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Stop all the trickery toward stopping assault of Asian carp



Published: Wed, March 21, 2012 @ 12:00 a.m.

A clear and present danger looms larger by the day in the Great Lakes region that threatens the economic and environmental livelihood of 35 million residents.

To many in our region, that danger remains invisible. To all in our region, that danger poses significant risks that must be tackled pronto.

That danger is the deadly Asian carp, a breed of fish that can grow as large as 4 feet long and can weigh as much as 100 pounds. These underwater enemies eat like hogs, breed like bunnies and rip asunder any ecosystem in their path.

The Great Lakes Commission and the Great Lakes and St. Lawrence Cities Initiative call the carp the greatest damaging invasive species that has entered the Great Lakes in the last century.

That’s why the recent urgent plea from U.S. Sen. Sherrod Brown for more swift and aggressive action to prevent an invasion of Asian carp into Lake Erie must resonate with our power brokers and policy makers in Washington.

“Ohioans cannot afford excuses and foot-dragging any longer,” the Ohio Democrat said.

Brown’s remarks came in response to the Obama administration’s most recent smoke-and-mirrors trickery that gives only the appearance of a realistic and timely remedy.

The administration’s carp czar John Goss announced last month that the federal government will spend about $50 million this year to shield the Great Lakes from the fiendish fish, including water sampling to see if Asian carp have already migrated into the lakes.

That plan, however, carries a time frame of five years for real action, time that would give the carp, whose importation from Asia to America has been outlawed, sufficient time to migrate from rivers in Illinois where they’ve been detected to the largest and most pristine body of freshwater in the world — the Great Lakes.

Physical barrier

Breaking that passageway by constructing a physical barrier between the Great Lakes and the Mississippi River Basin has been endorsed by every Great Lakes state except Illinois and by numerous environmental groups. Chicago-area business and political interests, however, have fought it aggressively. Many in Illinois endorse a pussy-footing approach, fearing disruption to the Chicago-area economy.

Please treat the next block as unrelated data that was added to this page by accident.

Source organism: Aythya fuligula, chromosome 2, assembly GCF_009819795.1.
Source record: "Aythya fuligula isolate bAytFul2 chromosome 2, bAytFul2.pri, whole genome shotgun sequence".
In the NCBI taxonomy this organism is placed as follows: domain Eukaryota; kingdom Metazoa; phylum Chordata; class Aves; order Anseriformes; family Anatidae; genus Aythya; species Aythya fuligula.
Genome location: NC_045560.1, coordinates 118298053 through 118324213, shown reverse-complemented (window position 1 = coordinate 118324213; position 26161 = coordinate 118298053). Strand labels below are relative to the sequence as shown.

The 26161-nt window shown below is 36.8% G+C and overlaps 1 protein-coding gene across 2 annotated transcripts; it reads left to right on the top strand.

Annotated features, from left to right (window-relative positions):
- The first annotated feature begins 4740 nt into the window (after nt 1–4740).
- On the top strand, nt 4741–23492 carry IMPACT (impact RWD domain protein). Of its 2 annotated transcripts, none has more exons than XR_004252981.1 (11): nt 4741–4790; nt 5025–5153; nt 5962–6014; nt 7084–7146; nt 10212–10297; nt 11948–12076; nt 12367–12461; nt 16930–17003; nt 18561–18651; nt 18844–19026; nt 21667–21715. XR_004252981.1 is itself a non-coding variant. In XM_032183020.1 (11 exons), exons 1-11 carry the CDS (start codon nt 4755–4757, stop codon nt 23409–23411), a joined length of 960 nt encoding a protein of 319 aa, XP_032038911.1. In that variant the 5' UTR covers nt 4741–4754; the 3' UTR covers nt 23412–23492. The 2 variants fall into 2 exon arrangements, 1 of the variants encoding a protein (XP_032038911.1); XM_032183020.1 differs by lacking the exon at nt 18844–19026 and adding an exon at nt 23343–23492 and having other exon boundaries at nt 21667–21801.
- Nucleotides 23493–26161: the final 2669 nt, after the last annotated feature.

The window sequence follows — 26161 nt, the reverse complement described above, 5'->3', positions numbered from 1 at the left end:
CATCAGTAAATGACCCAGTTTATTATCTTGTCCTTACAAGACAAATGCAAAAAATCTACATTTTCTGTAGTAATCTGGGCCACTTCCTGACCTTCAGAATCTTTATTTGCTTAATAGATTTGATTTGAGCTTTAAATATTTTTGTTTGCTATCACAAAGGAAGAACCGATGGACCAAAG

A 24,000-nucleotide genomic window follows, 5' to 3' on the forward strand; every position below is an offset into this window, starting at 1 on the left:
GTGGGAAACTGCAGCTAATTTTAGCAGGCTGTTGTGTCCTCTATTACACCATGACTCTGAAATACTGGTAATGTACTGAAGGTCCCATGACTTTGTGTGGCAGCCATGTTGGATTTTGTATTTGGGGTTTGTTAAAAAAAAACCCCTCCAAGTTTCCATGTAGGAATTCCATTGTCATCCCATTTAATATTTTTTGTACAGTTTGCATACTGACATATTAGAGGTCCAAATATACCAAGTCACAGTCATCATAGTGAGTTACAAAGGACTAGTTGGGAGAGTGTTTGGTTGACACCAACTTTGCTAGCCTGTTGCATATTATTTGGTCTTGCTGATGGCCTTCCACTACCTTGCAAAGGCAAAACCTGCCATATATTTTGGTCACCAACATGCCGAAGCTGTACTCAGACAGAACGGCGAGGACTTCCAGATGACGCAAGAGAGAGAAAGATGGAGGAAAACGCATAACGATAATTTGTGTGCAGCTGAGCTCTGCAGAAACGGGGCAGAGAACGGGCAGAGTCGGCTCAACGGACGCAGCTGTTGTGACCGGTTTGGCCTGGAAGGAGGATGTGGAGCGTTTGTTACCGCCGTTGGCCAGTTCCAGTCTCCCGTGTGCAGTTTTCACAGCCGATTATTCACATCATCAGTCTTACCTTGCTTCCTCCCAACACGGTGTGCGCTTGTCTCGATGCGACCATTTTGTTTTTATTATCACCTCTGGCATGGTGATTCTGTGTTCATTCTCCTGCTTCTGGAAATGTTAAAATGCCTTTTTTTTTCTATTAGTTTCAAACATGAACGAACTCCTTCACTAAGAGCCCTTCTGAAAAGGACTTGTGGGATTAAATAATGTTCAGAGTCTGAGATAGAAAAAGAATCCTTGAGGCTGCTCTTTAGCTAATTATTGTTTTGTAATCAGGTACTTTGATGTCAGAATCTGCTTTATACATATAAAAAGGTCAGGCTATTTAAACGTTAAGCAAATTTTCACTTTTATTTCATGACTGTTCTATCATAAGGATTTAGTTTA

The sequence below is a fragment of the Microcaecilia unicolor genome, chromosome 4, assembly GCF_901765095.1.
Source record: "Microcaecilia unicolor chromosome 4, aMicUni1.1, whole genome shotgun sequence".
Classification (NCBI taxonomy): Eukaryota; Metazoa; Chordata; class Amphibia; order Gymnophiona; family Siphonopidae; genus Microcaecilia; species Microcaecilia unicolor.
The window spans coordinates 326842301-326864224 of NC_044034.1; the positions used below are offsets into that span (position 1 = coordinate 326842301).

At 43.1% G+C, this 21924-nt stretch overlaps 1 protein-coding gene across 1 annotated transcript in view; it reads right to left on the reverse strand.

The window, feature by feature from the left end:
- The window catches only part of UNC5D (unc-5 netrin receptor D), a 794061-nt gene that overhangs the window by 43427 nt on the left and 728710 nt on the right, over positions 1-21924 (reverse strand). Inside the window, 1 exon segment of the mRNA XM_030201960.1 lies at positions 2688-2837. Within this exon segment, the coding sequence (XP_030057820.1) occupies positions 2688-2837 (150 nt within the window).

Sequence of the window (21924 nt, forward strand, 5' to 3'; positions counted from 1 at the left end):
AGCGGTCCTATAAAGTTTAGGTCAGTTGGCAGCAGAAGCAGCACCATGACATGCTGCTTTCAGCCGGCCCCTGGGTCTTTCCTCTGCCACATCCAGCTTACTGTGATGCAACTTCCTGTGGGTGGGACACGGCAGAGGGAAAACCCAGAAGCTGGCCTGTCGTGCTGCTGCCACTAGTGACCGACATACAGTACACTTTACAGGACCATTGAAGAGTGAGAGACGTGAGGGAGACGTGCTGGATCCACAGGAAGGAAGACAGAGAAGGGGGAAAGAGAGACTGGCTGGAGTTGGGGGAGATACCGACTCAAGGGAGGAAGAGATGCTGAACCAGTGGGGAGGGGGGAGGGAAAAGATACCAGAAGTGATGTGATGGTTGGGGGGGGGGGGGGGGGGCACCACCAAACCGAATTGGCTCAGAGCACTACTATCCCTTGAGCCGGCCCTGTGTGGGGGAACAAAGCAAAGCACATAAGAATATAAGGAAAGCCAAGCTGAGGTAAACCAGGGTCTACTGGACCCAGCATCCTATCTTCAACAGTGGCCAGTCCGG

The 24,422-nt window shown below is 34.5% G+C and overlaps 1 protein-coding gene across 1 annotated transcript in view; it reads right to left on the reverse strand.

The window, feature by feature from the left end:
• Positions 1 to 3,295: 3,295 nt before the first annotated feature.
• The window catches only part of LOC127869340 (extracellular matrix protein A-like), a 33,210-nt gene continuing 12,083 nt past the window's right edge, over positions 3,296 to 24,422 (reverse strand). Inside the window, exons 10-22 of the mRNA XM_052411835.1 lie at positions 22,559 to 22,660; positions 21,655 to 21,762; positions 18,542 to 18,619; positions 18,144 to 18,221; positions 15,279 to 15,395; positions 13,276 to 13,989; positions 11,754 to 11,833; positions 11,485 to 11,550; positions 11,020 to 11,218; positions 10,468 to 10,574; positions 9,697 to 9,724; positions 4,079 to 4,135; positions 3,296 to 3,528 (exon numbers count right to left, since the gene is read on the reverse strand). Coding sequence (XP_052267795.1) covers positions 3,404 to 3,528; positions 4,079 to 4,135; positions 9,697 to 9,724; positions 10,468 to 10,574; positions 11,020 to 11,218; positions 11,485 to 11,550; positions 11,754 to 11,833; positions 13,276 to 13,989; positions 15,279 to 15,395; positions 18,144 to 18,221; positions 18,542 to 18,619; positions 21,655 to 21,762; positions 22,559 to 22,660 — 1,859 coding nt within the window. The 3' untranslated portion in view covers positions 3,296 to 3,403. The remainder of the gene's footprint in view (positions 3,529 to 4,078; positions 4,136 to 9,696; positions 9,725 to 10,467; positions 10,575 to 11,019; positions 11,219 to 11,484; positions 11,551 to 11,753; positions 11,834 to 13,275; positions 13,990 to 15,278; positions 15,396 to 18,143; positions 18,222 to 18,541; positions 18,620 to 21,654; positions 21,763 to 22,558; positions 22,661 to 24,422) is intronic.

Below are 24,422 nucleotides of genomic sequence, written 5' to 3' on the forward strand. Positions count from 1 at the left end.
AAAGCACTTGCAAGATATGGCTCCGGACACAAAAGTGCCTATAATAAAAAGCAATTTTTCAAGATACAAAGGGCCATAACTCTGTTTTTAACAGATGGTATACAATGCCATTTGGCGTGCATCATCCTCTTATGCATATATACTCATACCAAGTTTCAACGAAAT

It’s long past time for the Obama administration to rise above such parochialism and stalling tactics from the president’s home state. Doing so only intensifies charges of political gamesmanship from the highest office in the land.

Instead it’s time for conscientious senators and representatives in Congress to act quickly to pass Sen. Brown’s legislation, the Stop Asian Carp Act. It would direct the Corps of Engineers to end in 18 months instead of five years its study of how best to separate the Great Lakes from the waterways around Chicago and halt the growing dangers posed by the carp.

The Great Lakes provide nearly 35 million people with drinking water, and they support tourism and fishing industries that generate an estimated $7 billion in economic activity each year.

Can we at last muster the will to stop the Asian carp’s potentially tragic assault on our ecosystem, or must we continue to let petty politics risk the very future of those natural and economic treasures to our state and our nation?


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